List of conservative feminisms

For conservative feminists by name, see List of feminists.

Some feminisms are considered more conservative than others.[1][2][3]

Because almost any feminism can have a conservative element, this list does not attempt to list feminisms simply with conservative elements. Instead, this list is of feminisms that are primarily conservative.


This list may include organizations or individuals where a conservative feminism is more readily identified that way, but is primarily a list of feminisms per se. Generally, organizations and people related to a feminism should not be in this list but should be found by following links to articles about various feminisms with which such organizations and people are associated.

See also


  1. Adam Smith, pioneer of political economy and philosopher in the 18th century
  2. John Stuart Mill, philosopher and political economist in the 19th century
  3. Herbert Spencer, political theorist and philosopher in the Victorian era
  4. Milton Friedman, economist in the 20th century
  5. This is apparently not entirely the backlash written about by feminist author Susan Faludi.


  1. Kersten, Katherine (Spring 1991). "What do women want? A conservative feminist manifesto". Policy Review. The Heritage Foundation (56): 4–15. If the conservative feminist becomes a mother, she accepts the need to make a host of sacrifices - personal, professional, and financial - for her children's sake. She expects her spouse to sacrifice as well, and decides together with him how each can best contribute to the family welfare. She believes that family roles are flexible: men can become primary caregivers, for example, while women can pursue full-time careers. But as she and her spouse make choices about family responsibilities, they take one thing as a given: their primary duty is to ensure their children's physical and emotional well-being, to promote their intellectual development, and to shape their moral characters.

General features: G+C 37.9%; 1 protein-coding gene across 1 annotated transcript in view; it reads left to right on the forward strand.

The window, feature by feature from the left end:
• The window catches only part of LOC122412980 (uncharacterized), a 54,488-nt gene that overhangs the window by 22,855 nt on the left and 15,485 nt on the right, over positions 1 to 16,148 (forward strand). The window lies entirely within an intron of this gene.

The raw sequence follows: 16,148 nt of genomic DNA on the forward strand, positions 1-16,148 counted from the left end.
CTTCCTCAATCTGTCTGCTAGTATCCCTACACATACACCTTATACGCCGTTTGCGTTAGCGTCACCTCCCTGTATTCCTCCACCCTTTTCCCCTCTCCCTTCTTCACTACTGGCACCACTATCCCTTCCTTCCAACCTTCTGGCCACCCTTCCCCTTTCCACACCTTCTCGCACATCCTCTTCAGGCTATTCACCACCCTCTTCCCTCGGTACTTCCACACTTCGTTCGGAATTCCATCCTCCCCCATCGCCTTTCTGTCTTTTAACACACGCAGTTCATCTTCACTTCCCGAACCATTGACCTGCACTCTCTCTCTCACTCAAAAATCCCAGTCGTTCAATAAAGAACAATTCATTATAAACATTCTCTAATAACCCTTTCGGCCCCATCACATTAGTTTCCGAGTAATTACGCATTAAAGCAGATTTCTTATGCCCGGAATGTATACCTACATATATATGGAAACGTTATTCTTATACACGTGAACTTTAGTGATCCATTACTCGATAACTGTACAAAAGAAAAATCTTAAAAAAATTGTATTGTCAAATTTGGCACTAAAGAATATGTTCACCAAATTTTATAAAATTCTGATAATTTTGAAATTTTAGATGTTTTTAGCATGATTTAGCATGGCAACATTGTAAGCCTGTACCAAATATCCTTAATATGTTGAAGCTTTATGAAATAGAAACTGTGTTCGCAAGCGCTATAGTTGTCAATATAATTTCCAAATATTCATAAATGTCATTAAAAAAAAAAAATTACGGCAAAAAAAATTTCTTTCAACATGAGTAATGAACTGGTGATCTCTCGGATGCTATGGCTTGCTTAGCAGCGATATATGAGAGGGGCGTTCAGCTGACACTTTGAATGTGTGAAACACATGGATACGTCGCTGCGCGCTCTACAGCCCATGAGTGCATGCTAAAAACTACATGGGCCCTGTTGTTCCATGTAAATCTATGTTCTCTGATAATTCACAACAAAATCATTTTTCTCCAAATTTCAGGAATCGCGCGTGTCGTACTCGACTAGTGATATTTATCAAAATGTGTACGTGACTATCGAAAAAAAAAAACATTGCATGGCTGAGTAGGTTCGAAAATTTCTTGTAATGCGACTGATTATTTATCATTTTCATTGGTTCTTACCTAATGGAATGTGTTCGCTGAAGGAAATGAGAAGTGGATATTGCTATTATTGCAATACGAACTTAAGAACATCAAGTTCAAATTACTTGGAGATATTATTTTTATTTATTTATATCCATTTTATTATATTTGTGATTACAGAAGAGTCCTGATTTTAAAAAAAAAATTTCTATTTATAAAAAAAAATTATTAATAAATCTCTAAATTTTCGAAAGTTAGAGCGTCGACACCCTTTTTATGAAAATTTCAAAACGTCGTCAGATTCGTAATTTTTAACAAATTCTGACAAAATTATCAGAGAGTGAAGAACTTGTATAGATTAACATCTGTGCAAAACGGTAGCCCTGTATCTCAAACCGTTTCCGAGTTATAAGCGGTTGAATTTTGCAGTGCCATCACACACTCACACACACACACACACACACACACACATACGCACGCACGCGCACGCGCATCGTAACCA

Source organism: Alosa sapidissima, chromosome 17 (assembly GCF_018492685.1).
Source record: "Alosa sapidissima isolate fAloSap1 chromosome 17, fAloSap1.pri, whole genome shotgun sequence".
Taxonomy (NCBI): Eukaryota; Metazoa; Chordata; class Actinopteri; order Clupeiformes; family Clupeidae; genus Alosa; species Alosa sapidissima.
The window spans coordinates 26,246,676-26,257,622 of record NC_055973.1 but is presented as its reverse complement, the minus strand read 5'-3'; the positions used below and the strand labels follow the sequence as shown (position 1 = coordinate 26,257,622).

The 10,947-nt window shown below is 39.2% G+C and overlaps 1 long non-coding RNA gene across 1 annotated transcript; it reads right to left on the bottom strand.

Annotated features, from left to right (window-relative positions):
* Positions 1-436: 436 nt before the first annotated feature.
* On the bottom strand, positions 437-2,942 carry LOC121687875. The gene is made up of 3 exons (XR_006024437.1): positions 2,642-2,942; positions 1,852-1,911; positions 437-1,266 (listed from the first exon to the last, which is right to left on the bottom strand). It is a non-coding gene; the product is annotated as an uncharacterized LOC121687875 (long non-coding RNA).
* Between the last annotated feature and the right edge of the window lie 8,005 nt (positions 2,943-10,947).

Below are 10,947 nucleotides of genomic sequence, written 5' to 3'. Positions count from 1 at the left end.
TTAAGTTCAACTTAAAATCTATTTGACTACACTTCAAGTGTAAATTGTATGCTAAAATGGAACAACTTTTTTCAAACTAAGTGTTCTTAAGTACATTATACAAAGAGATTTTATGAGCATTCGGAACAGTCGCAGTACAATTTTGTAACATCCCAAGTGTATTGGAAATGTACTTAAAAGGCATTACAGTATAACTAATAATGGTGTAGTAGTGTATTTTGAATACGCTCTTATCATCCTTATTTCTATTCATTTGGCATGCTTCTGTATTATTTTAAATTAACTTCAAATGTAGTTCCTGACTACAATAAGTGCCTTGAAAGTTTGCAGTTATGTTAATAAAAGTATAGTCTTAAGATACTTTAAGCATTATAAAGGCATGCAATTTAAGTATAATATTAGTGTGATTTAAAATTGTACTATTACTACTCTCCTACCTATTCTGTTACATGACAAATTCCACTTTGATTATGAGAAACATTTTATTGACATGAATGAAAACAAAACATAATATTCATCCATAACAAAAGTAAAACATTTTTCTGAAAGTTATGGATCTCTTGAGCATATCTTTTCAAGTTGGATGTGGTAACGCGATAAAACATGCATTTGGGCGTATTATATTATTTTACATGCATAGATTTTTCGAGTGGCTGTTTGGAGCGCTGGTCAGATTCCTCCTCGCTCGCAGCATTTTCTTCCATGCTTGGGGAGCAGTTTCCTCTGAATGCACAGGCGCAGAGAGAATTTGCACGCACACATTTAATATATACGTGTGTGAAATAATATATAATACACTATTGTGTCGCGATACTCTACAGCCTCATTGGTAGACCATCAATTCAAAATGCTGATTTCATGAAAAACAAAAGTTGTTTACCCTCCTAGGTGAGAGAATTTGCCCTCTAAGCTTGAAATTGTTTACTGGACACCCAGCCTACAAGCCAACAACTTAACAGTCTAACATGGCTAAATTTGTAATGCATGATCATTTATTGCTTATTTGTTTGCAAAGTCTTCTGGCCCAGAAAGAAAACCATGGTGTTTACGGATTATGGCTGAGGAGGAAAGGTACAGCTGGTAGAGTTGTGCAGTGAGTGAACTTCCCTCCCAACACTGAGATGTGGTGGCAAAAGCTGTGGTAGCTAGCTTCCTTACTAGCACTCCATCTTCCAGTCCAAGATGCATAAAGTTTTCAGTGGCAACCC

2. Young, Cathy (9 June 2010). "Right to be feminist: a left-wing litmus test risks losing valuable allies for the women's movement". The Boston Globe. Retrieved 20 February 2011. Yet the audience for a different kind of feminism – one that seeks individualistic and market-oriented solutions, rather than big-government-driven ones, and focuses on women's empowerment rather than oppression – is clearly there. The women who embrace it are likely to transform both feminism and conservatism. The feminist movement ignores them at its peril.
  3. Bradley, Allan (27 June 2010). "Conservative feminism: oxymoron?". HPRgument Blog. Harvard Political Review. Retrieved 20 February 2011. Internal contradictions aside, conservative feminism is not particularly new, and it is a mistake to call it an oxymoron. It is deeply religious, of course, and it views the anti-abortion fight as one of female empowerment. The argument is simply that as women – as the motherly and feminine forces guiding our nation's ethical compass – it is a feminine duty to defend life at its earliest stages. Women are empowered by the defense itself. This cultural theory may be out of date in Cambridge, Massachusetts, but it is at the heart of Palin's sizeable and passionate following. And it is, in its own way, a feminist argument.